• A310, vicinity Abidjan Ivory Coast, 2000 (CFIT HF) (On 30 January 2000, an Airbus 310 took off from Abidjan (Ivory Coast) at night bound for Lagos, Nigeria then Nairobi, Kenya. Thirty-three seconds after take-off, the airplane crashed into the Atlantic Ocean, 1.5 nautical miles south of the runway at Abidjan Airport. 169 persons died and 10 were injured in the accident.)
  • A310, vicinity Birmingham UK, 2006 (LB CFIT HF) (On 24 November 2006, an A310 descended significantly below cleared altitude during a radar vectored approach positioning, as a result of the flight crew's failure to set the QNH, which was unusually low.)
  • A310, vicinity Paris Orly France, 1994 (HF LOC) (On 24 September 1994, lack of understanding of automatic flight control modes, by the crew of an Airbus A-310, led to a full stall. The aircraft was recovered and subsequently landed without further event at Paris Orly.)
  • A310, vicinity Quebec Canada, 2008 (LOC HF) (On 5 March 2008, an Air Transat A310-300 was unintentionally mishandled by the flight crew during and shortly after departure from Quebec and effective control of the aircraft was temporarily lost. Whilst it was concluded that the origin of the initial difficulties in control were a result of confusion which began on the take off roll and led to a take off at excessive speed followed by subsequent mismanagement and overload, the inappropriate steep descent that followed was attributed to the effect of somatogravic illusion in respect of aircraft attitude control in conjunction with a singular focus on airspeed.)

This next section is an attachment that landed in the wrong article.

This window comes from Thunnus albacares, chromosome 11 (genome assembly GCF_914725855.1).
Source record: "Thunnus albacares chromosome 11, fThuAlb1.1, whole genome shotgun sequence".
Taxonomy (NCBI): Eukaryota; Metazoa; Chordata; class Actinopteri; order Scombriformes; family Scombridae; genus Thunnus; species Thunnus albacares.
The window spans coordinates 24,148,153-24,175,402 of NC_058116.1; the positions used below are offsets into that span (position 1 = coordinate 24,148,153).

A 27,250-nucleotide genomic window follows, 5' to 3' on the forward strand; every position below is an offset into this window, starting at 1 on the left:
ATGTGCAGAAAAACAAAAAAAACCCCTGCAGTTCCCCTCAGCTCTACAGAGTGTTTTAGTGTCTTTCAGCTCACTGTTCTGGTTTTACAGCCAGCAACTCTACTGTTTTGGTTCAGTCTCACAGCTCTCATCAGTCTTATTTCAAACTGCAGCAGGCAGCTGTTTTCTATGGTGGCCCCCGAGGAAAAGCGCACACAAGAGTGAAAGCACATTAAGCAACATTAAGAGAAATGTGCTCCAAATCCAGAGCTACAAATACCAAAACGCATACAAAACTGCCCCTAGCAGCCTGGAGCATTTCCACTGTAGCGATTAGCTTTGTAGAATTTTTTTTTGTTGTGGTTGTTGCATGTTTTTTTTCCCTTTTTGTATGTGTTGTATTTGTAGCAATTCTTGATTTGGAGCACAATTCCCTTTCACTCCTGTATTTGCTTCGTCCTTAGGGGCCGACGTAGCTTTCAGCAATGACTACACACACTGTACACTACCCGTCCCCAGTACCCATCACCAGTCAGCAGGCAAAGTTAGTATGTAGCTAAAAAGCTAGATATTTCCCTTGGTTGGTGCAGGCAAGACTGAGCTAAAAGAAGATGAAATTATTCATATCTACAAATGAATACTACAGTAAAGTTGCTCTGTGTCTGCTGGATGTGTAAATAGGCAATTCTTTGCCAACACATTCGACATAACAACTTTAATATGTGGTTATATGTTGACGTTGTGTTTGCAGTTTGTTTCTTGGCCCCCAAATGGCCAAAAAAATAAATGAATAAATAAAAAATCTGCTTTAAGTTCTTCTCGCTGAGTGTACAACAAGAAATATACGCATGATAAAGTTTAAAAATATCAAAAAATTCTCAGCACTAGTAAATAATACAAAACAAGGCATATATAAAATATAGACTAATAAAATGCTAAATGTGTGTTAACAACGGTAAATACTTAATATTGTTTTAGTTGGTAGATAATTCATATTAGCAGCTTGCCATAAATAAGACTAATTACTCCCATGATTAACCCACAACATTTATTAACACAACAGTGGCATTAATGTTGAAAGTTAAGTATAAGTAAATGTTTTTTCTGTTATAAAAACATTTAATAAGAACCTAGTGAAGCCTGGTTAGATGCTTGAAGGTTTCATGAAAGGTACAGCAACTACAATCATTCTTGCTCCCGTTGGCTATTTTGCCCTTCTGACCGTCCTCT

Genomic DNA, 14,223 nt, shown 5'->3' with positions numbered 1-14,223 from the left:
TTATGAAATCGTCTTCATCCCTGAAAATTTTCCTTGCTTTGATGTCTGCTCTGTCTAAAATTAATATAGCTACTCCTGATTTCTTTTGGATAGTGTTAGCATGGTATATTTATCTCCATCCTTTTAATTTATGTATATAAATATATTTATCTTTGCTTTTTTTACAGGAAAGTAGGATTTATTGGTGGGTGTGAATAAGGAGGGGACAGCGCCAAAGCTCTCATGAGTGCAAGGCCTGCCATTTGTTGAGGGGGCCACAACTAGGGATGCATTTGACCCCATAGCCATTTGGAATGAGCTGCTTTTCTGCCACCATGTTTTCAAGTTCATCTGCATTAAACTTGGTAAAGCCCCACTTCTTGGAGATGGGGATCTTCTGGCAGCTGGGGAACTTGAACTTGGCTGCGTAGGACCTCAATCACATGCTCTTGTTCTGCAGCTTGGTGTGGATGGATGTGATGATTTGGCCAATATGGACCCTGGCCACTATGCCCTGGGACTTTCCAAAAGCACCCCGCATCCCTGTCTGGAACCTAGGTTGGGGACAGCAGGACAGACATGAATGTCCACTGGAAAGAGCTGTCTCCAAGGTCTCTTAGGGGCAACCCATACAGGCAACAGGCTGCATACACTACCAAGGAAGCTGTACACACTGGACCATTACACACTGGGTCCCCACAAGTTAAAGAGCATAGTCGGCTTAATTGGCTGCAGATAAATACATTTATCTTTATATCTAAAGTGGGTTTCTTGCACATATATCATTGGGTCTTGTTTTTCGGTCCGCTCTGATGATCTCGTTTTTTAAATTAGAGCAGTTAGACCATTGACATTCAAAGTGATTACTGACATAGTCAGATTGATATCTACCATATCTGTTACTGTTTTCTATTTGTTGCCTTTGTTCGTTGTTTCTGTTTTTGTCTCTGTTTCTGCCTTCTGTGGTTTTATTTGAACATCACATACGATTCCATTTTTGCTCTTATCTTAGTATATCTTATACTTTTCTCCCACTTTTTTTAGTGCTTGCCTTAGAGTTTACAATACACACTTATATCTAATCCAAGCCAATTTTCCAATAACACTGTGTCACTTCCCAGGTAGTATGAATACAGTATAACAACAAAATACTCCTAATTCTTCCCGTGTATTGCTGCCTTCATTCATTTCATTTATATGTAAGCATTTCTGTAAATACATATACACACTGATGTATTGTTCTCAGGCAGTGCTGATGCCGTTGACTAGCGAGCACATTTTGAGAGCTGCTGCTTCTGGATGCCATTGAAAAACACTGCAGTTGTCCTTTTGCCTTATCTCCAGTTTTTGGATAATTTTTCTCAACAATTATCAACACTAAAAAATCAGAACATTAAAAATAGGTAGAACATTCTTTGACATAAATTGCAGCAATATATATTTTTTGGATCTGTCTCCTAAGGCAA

• B762 / A310, Toronto Canada, 2001 (RI HF) (On 23 October 2001, at Toronto Pearson Airport, a B767 cleared for take-off was forced to reject the take-off when a tractor towing an A310 crossed the runway ahead of it. The tractor had been cleared to cross the active runway by ATC.)